Sun product line manager Nick Wooler will host a free Webinar next Wednesday, May 20 on cost savings and performance enhancements delivered by directory services. See Nick's posting for more specifics.
To sign up, complete and send in a short registration form. Near the bottom is a note that, by signing up, you'll receive the replay information. Nice touch!
As pointed out by Sun's Pat Patterson and Daniel Raskin, OpenSSO's Fedlet won the Best Innovation Award at the recently held European Identity Conference. The Fedlet, in Pat's words, is "a lightweight service-provider implementation of SAML [Security Assertion Markup Language] 2.0" that enables federation for both Java and .NET applications. See more details in my March 29 posting.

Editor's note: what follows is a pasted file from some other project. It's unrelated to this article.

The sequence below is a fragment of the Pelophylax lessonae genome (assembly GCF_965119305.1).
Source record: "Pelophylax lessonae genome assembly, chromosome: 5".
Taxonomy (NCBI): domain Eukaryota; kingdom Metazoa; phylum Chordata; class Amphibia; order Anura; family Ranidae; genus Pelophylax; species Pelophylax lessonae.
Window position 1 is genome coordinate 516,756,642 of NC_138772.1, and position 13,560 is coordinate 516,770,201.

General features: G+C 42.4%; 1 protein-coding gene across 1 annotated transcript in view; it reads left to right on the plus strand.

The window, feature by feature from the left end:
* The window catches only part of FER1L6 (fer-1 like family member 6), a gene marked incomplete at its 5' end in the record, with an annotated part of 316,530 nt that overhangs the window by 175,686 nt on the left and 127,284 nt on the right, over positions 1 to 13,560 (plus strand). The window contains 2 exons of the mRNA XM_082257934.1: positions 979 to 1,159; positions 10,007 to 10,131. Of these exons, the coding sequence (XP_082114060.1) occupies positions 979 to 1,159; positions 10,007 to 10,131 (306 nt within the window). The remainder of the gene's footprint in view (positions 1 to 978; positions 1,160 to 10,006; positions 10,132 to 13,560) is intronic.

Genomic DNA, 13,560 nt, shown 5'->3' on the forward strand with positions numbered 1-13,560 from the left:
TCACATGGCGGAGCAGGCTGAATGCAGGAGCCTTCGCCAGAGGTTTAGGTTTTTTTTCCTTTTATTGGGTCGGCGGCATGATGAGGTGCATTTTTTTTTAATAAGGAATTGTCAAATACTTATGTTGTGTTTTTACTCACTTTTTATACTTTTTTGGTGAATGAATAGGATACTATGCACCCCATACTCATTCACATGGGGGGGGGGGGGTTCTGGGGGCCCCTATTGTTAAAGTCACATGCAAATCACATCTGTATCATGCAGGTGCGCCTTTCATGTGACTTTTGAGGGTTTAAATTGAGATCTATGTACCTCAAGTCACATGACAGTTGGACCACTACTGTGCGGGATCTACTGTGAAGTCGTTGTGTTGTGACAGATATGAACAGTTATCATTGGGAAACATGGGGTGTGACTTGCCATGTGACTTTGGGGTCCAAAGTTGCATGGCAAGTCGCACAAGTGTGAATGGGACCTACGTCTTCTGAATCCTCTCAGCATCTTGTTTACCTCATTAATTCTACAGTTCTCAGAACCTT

Pat's posting also includes an interview video, in which he talked about the well-attended OpenSSO Community Day in Munich last week and the impressive contributions of OpenSSO extensions by both Sun and non-Sun folks. He also described the latest OpenSSO capabilities. Sounds like everything is on a roll! Congratulations.